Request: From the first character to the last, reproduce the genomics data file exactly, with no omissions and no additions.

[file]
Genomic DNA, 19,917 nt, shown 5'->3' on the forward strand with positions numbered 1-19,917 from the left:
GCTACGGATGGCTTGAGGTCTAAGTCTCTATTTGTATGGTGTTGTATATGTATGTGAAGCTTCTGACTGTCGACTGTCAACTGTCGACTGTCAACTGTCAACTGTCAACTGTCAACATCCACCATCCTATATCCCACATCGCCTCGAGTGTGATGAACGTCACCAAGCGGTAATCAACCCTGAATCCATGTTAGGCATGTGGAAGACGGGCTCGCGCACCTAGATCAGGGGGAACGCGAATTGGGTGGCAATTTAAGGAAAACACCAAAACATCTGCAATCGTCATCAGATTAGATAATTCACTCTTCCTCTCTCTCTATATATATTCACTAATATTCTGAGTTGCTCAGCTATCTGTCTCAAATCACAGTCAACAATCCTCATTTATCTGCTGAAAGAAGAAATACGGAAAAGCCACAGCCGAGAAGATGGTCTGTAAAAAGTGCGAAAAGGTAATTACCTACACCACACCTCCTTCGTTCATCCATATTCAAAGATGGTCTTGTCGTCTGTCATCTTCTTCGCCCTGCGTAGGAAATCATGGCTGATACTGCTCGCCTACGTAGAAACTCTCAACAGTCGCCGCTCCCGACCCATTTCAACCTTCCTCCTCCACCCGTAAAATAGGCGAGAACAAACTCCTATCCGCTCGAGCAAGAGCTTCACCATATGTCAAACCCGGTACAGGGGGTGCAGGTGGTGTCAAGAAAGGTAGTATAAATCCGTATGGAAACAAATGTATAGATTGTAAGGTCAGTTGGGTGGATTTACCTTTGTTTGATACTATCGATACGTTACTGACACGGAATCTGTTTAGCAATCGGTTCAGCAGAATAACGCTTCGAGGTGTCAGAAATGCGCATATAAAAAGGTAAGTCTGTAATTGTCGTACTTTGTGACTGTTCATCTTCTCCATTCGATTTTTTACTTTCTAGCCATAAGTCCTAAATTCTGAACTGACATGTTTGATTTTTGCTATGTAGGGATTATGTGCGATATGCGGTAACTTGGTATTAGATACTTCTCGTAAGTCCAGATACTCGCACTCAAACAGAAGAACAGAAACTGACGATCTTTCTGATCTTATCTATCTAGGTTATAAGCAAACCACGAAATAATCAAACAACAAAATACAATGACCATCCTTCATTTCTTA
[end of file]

Genomic DNA, 19,917 nt, shown 5'->3' on the forward strand with positions numbered 1-19,917 from the left:
GCTACGGATGGCTTGAGGTCTAAGTCTCTATTTGTATGGTGTTGTATATGTATGTGAAGCTTCTGACTGTCGACTGTCAACTGTCGACTGTCAACTGTCAACTGTCAACTGTCAACATCCACCATCCTATATCCCACATCGCCTCGAGTGTGATGAACGTCACCAAGCGGTAATCAACCCTGAATCCATGTTAGGCATGTGGAAGACGGGCTCGCGCACCTAGATCAGGGGGAACGCGAATTGGGTGGCAATTTAAGGAAAACACCAAAACATCTGCAATCGTCATCAGATTAGATAATTCACTCTTCCTCTCTCTCTATATATATTCACTAATATTCTGAGTTGCTCAGCTATCTGTCTCAAATCACAGTCAACAATCCTCATTTATCTGCTGAAAGAAGAAATACGGAAAAGCCACAGCCGAGAAGATGGTCTGTAAAAAGTGCGAAAAGGTAATTACCTACACCACACCTCCTTCGTTCATCCATATTCAAAGATGGTCTTGTCGTCTGTCATCTTCTTCGCCCTGCGTAGGAAATCATGGCTGATACTGCTCGCCTACGTAGAAACTCTCAACAGTCGCCGCTCCCGACCCATTTCAACCTTCCTCCTCCACCCGTAAAATAGGCGAGAACAAACTCCTATCCGCTCGAGCAAGAGCTTCACCATATGTCAAACCCGGTACAGGGGGTGCAGGTGGTGTCAAGAAAGGTAGTATAAATCCGTATGGAAACAAATGTATAGATTGTAAGGTCAGTTGGGTGGATTTACCTTTGTTTGATACTATCGATACGTTACTGACACGGAATCTGTTTAGCAATCGGTTCAGCAGAATAACGCTTCGAGGTGTCAGAAATGCGCATATAAAAAGGTAAGTCTGTAATTGTCGTACTTTGTGACTGTTCATCTTCTCCATTCGATTTTTTACTTTCTAGCCATAAGTCCTAAATTCTGAACTGACATGTTTGATTTTTGCTATGTAGGGATTATGTGCGATATGCGGTAACTTGGTATTAGATACTTCTCGTAAGTCCAGATACTCGCACTCAAACAGAAGAACAGAAACTGACGATCTTTCTGATCTTATCTATCTAGGTTATAAGCAAACCACGAAATAATCAAACAACAAAATACAATGACCATCCTTCATTTCTTA